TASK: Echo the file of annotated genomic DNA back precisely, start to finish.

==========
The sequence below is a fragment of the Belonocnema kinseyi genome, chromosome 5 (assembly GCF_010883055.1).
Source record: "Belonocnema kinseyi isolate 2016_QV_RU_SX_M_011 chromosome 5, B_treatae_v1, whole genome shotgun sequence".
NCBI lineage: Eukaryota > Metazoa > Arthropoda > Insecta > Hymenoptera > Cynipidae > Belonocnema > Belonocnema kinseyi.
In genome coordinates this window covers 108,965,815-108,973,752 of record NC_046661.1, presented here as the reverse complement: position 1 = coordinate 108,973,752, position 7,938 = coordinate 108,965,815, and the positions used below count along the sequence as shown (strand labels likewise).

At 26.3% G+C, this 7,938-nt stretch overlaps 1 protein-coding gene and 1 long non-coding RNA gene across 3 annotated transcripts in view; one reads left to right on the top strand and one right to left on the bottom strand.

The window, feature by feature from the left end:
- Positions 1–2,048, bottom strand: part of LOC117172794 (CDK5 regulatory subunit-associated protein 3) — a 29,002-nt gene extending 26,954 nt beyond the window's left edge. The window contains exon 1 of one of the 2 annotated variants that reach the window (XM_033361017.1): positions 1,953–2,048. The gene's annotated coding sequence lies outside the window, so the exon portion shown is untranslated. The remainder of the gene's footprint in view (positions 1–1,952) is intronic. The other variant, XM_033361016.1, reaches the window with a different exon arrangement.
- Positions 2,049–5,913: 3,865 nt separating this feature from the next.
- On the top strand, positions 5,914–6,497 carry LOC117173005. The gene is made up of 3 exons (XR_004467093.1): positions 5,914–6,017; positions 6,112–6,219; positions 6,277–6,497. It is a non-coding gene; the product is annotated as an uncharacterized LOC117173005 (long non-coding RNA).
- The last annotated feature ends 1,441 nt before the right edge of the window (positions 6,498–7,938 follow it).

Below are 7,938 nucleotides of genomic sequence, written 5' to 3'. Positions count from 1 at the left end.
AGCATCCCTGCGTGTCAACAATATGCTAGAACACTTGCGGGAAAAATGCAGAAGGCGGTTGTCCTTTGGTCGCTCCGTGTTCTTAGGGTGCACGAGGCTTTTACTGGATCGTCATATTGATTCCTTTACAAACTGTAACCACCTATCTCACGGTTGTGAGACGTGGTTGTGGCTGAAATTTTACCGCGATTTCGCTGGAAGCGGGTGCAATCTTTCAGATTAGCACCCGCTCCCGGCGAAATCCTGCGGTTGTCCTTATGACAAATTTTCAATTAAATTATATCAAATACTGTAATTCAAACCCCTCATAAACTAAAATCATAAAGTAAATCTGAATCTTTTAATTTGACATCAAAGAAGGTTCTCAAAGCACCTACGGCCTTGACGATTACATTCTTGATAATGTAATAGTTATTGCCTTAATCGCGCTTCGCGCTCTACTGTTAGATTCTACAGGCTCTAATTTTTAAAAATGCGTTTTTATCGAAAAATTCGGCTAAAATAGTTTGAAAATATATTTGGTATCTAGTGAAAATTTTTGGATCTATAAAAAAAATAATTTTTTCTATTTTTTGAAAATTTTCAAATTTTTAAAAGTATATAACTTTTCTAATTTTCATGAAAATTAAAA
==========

The sequence below is a fragment of the Belonocnema kinseyi genome, chromosome 5 (assembly GCF_010883055.1).
Source record: "Belonocnema kinseyi isolate 2016_QV_RU_SX_M_011 chromosome 5, B_treatae_v1, whole genome shotgun sequence".
NCBI lineage: Eukaryota > Metazoa > Arthropoda > Insecta > Hymenoptera > Cynipidae > Belonocnema > Belonocnema kinseyi.
In genome coordinates this window covers 108,965,815-108,973,752 of record NC_046661.1, presented here as the reverse complement: position 1 = coordinate 108,973,752, position 7,938 = coordinate 108,965,815, and the positions used below count along the sequence as shown (strand labels likewise).

At 26.3% G+C, this 7,938-nt stretch overlaps 1 protein-coding gene and 1 long non-coding RNA gene across 3 annotated transcripts in view; one reads left to right on the top strand and one right to left on the bottom strand.

The window, feature by feature from the left end:
- Positions 1–2,048, bottom strand: part of LOC117172794 (CDK5 regulatory subunit-associated protein 3) — a 29,002-nt gene extending 26,954 nt beyond the window's left edge. The window contains exon 1 of one of the 2 annotated variants that reach the window (XM_033361017.1): positions 1,953–2,048. The gene's annotated coding sequence lies outside the window, so the exon portion shown is untranslated. The remainder of the gene's footprint in view (positions 1–1,952) is intronic. The other variant, XM_033361016.1, reaches the window with a different exon arrangement.
- Positions 2,049–5,913: 3,865 nt separating this feature from the next.
- On the top strand, positions 5,914–6,497 carry LOC117173005. The gene is made up of 3 exons (XR_004467093.1): positions 5,914–6,017; positions 6,112–6,219; positions 6,277–6,497. It is a non-coding gene; the product is annotated as an uncharacterized LOC117173005 (long non-coding RNA).
- The last annotated feature ends 1,441 nt before the right edge of the window (positions 6,498–7,938 follow it).

Below are 7,938 nucleotides of genomic sequence, written 5' to 3'. Positions count from 1 at the left end.
AGCATCCCTGCGTGTCAACAATATGCTAGAACACTTGCGGGAAAAATGCAGAAGGCGGTTGTCCTTTGGTCGCTCCGTGTTCTTAGGGTGCACGAGGCTTTTACTGGATCGTCATATTGATTCCTTTACAAACTGTAACCACCTATCTCACGGTTGTGAGACGTGGTTGTGGCTGAAATTTTACCGCGATTTCGCTGGAAGCGGGTGCAATCTTTCAGATTAGCACCCGCTCCCGGCGAAATCCTGCGGTTGTCCTTATGACAAATTTTCAATTAAATTATATCAAATACTGTAATTCAAACCCCTCATAAACTAAAATCATAAAGTAAATCTGAATCTTTTAATTTGACATCAAAGAAGGTTCTCAAAGCACCTACGGCCTTGACGATTACATTCTTGATAATGTAATAGTTATTGCCTTAATCGCGCTTCGCGCTCTACTGTTAGATTCTACAGGCTCTAATTTTTAAAAATGCGTTTTTATCGAAAAATTCGGCTAAAATAGTTTGAAAATATATTTGGTATCTAGTGAAAATTTTTGGATCTATAAAAAAAATAATTTTTTCTATTTTTTGAAAATTTTCAAATTTTTAAAAGTATATAACTTTTCTAATTTTCATGAAAATTAAAA